This is proven by Carey Real Estate’s recent sale of two bungalows in Damansara Heights. Both properties are basic 2-storey bungalows with a land area of 7,500 sq ft, and were going for RM3.1 million. The properties were sold within a week. However, Manuel says, “In general, most bungalows in a good location will take about a month to sell. A year ago, it could be sold within a week.”

Drop in yields
There is also a slight drop in rental yields compared to the same period last year. Carey Real Estate’s Manuel says the current yield stands at about 4%, a drop from 4.5% to 5% last year.

According to Fernandez, a fair number of bungalows are usually tenanted by expatriates but with multinational corporations (MNCs) undertaking cost-cutting measures following the global recession, there has been a decline in the number of expatriates in the country. With less demand, owners have to reduce their rents.

Says CBD Properties’ Wang, “MNCs are reducing the housing allowance for expatriates. Furthermore, some of the companies no longer pay for family allowances. Therefore, the expats will come here without their family and rent condos instead of bungalows. They don’t need the space since their families are not with them and the rent for a condo is much lower. Some companies house their employees in cheaper dwellings.”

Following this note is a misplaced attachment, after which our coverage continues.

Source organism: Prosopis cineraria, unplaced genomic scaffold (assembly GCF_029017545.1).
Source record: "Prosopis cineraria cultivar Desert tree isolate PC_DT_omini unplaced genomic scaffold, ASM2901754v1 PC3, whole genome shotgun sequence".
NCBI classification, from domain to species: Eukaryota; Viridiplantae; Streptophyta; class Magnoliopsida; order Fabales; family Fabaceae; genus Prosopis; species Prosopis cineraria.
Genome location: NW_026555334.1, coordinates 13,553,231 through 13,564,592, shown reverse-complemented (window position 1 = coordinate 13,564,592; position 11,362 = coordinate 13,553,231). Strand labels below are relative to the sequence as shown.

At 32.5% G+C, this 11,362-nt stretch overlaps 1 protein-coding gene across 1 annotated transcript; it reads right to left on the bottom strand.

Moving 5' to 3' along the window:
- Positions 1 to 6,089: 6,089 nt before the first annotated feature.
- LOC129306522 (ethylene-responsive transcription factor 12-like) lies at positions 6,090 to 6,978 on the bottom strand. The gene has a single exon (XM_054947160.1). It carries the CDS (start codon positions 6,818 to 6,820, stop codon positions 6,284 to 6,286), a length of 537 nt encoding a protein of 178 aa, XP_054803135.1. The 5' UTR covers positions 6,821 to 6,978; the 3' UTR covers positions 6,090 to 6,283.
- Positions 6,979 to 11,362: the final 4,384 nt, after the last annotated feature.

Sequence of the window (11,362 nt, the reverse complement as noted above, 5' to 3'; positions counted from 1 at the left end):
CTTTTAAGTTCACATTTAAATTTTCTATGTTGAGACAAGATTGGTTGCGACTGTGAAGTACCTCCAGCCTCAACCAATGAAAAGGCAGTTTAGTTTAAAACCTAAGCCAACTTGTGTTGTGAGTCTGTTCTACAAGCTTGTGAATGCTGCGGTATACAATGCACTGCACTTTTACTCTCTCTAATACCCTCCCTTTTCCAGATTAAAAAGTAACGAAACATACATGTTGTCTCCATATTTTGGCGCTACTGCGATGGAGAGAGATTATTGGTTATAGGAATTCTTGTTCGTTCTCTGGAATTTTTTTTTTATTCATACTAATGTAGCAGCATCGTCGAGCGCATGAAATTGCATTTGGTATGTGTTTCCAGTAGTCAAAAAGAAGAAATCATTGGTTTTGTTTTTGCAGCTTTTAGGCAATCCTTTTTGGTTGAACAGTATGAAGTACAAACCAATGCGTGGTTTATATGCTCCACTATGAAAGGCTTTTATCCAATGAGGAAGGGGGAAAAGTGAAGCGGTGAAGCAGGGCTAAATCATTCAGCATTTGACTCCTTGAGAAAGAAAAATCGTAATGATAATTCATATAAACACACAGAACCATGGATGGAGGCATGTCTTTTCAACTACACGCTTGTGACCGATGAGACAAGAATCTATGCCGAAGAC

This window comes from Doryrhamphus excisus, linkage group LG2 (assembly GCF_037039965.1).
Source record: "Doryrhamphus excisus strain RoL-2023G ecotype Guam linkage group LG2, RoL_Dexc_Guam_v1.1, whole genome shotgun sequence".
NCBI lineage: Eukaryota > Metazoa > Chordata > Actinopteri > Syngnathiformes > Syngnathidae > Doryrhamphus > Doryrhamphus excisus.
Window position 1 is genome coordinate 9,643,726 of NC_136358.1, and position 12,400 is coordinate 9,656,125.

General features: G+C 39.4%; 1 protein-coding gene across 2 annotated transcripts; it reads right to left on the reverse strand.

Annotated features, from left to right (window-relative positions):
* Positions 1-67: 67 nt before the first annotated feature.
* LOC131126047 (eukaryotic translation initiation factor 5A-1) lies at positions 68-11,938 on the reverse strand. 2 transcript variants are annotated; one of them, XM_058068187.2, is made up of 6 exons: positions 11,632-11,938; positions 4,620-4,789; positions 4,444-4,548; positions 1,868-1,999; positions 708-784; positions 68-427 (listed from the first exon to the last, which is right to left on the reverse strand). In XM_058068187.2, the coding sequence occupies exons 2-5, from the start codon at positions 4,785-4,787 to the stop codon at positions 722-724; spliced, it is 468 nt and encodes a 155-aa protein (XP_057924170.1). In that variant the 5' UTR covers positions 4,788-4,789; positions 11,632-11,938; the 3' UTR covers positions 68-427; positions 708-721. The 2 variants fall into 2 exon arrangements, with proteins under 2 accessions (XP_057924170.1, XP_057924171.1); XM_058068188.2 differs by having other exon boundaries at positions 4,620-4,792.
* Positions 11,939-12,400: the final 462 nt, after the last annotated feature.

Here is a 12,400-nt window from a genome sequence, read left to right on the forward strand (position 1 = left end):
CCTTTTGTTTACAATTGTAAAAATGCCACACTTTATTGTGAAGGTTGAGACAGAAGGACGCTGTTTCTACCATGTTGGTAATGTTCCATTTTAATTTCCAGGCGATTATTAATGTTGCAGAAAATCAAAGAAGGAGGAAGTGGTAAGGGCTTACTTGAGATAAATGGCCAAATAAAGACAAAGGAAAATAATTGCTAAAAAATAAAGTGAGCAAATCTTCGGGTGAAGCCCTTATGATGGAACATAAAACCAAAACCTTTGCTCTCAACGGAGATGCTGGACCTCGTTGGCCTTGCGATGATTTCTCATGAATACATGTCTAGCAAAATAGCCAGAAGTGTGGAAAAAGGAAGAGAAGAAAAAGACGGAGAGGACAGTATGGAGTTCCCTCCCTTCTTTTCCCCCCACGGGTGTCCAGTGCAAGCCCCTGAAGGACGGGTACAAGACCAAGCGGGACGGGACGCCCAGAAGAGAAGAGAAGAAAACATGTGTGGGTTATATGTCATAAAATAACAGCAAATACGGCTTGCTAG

Mixed signals
Wang says the market is showing signs of recovery. CBD Properties has been seeing more enquiries in the past two months, especially for bungalows in Damansara Heights, Bangsar and Mutiara Damansara. The current concept that appeals to buyers is low-density, gated residences. Wang also notes a growing interest in the green design concept. “Residences using eco-friendly systems are attracting those who are environmentally conscious.”

Carey Real Estate’s Manuel is more cautious on the outlook for the next six months. “If the market performs at the current pace, then it should get better as we go along. Many buyers are still dependent on loans, which is why the banks need to relax their regulations. While I agree the market is doing better, I still believe it will take two to three years to recover.”

This article appeared in City & Country, the property pullout of The Edge Malaysia, Issue 778, Oct 26-Nov 1, 2009